Salon Magazine: Why was Elvis Presley such a perfect partnership for American Crew?
David Raccuglia: Globally, Elvis Presley is such a relevant figure. There’s no one better as a brand that we can celebrate. Elvis morphed African-American music into his own version of rock music. Every pompadour in the world is a nod to Elvis Presley—anyone who wears a pompadour is paying homage to him. In this time of fun, classic men’s hair, there is no one more relevant. You have to pay tribute to the king of the pompadour.
SM: You noticed that there was going to be a revolution for men’s grooming back in the ’90s. Is that similar today or has it changed?
DR: We’re living at a time when I can see the evolution coming again, as I did in the ’90s. When you look back at the ’90s at bands like The Replacements and Nirvana, their hair wasn’t unkempt. There was also incredible hairstyling in movies like Gus Van Sant’s Drugstore Cowboy and My Own Private Idaho. At the time, you look at River Phoenix and he was put together—very cool, with argyle sweaters and sideburns coming in. They were cutting off all the craziness and really shaping their look. That’s when I was young and styling hair, and I realize there was a need for a nod to vintage American—bringing it back to a time when men were buying products and were really well put together.
SM: Looking ahead, what do you see for men’s hair?
DR: The way I define men’s hair right now is a bit old school and a bit new school. I think there will always be a trend for both, so you can’t just say what’s going to be on trend. Men who are very old school—who love a lot of grease and handlebar moustaches—aren’t going to abandon that, but they will adapt it to a trend within that look. In new school, that’s where you’ll see texture, shape and more of a rock and roll look. Hair will get a bit longer, with more texture. Maybe we’ll go back to the ’90s, a very bohemian time when guys were very artistic. I sense a bit of honouring that soon in our future.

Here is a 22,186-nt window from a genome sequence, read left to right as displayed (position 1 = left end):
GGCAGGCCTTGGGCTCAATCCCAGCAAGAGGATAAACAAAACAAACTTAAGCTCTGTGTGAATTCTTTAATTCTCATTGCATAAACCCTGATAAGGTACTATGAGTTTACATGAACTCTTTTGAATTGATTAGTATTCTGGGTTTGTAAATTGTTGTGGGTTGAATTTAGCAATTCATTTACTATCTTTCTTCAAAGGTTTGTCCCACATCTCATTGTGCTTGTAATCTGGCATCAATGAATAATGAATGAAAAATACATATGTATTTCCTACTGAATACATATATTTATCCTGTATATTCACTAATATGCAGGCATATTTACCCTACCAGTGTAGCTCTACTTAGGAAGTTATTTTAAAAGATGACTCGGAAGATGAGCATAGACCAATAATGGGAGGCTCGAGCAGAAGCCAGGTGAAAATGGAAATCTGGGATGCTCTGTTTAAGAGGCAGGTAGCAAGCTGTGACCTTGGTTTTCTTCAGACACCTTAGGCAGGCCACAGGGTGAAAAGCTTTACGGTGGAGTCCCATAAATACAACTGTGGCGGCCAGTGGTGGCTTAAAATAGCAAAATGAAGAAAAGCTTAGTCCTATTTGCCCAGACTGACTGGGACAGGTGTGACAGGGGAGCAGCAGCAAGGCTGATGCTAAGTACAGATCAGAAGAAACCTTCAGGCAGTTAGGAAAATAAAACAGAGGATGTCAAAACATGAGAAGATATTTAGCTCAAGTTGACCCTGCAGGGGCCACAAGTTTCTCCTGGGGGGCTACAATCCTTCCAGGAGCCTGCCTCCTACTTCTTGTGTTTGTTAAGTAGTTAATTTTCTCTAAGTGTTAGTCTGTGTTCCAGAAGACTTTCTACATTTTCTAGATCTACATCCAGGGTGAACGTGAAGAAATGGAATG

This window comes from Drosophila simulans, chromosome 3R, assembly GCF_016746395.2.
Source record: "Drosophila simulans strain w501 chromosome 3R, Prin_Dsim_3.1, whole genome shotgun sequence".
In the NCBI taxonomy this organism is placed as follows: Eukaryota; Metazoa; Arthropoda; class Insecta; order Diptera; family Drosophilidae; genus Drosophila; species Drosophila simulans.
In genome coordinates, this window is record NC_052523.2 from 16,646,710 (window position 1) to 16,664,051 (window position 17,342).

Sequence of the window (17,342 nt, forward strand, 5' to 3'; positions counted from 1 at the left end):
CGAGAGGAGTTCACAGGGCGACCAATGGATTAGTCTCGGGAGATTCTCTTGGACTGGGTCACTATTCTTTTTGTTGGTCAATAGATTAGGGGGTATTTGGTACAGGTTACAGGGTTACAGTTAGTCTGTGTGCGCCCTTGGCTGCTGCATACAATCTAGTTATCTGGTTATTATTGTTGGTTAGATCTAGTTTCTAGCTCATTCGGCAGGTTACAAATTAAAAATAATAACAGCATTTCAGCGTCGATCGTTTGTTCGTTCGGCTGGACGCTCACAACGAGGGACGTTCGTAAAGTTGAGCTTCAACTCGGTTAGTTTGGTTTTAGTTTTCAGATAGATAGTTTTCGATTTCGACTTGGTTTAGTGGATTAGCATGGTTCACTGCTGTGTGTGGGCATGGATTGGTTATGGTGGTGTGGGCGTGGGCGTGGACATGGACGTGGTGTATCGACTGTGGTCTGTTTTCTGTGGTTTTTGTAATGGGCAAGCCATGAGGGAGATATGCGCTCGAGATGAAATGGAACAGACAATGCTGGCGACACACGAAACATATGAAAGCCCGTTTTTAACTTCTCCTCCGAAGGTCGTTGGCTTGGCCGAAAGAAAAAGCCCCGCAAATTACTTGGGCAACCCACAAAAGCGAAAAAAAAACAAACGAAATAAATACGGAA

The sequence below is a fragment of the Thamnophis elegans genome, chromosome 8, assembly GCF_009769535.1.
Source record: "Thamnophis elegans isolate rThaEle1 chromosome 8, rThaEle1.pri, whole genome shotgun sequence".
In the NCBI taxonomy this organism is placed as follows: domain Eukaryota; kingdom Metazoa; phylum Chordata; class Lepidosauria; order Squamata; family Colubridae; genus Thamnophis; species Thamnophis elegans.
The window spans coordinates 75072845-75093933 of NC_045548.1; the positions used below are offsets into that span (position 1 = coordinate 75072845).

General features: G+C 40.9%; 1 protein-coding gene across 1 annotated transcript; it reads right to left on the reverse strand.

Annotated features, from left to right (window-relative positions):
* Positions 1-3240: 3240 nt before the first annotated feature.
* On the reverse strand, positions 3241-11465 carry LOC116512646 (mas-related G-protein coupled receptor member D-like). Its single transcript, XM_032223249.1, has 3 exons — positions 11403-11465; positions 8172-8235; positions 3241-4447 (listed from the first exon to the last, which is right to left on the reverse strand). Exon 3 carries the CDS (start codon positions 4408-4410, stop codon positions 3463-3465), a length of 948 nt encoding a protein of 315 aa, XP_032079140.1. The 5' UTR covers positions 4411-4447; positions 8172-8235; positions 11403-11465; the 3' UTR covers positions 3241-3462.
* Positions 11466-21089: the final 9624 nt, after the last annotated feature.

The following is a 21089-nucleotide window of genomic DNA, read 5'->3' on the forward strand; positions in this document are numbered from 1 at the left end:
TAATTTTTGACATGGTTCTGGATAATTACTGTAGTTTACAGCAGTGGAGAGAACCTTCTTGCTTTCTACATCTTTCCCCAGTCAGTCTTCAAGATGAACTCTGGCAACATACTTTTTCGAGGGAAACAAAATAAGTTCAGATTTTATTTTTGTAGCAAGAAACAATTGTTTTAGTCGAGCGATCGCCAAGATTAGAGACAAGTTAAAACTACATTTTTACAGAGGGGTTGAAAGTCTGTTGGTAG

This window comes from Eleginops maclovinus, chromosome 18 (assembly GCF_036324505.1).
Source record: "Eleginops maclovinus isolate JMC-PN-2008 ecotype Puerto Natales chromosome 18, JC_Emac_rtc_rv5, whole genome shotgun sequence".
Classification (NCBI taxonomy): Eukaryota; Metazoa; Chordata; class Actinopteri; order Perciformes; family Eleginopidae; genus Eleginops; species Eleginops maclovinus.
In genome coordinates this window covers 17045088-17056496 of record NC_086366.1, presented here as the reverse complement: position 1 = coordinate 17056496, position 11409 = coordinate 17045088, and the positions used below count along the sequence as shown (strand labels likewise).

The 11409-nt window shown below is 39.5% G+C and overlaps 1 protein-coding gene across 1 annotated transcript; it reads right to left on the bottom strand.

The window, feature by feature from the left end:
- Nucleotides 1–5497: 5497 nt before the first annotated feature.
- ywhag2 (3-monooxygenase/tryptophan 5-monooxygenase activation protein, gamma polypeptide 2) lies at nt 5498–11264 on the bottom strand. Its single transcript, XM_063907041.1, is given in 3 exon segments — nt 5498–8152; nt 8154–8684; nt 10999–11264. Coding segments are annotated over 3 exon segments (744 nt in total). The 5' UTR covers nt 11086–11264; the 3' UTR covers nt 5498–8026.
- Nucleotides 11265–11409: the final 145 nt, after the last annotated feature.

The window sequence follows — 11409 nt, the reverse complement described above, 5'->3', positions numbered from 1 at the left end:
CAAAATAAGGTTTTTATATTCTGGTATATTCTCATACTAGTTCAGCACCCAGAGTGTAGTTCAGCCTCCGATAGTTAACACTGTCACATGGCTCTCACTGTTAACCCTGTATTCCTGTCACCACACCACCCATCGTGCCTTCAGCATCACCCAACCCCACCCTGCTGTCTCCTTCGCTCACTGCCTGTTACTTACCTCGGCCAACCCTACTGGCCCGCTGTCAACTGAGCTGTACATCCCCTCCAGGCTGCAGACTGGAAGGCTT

SM: As far as photography is concerned, what motivates you and piques your interest?
DR: I’ve always loved photography—it’s my art. In high school, I had a dark room in my home and I was kind of a photo geek, but I never wanted to do it for a living. Once I became a hairstylist, I loved to be on photo shoots. Even though I went to barber school, I was a women’s hairstylist and worked on campaigns for different brands. I started watching the photographers and realizing the power you have when you look through the camera. It’s very important for me to make a photo that makes me happy—there’s a sense of accomplishment that comes with that.
SM: What does being behind the camera teach you as a hairstylist?
DR: When I look through the camera, I look at all four corners of the frame. Then I look at the hair and I ask myself, “How would this look inspire a hairstylist?” I’m looking at the shape, the angle and how it can be executed. Most photographers rely on the hairstylist, but I rely on my own experience. Because of my hair background first and my photography experience second, I end up being pretty obsessive.
SM: What will American Crew look like in 2016?
DR: What we’re really doing is revamping the brand’s commitment to the hairstylist. We understand who our customer is and we’re going to help professionals speak to their clients. I have to keep quiet and listen to the incredibly cool, young people who work with me. I’m in a place where I can influence the decision, but I study their lifestyles and recognize that American Crew needs to continue to be the brand you can count on.
About David Raccuglia
1992: Opened Art + Science Salon in Chicago and has since expanding to four over the past two decades.
1995: Founded American Crew, and was principle photographer for the brand.
Celebrity resumé: Jack Nicholson, Rob Lowe, Ray Charles and Iggy Pop.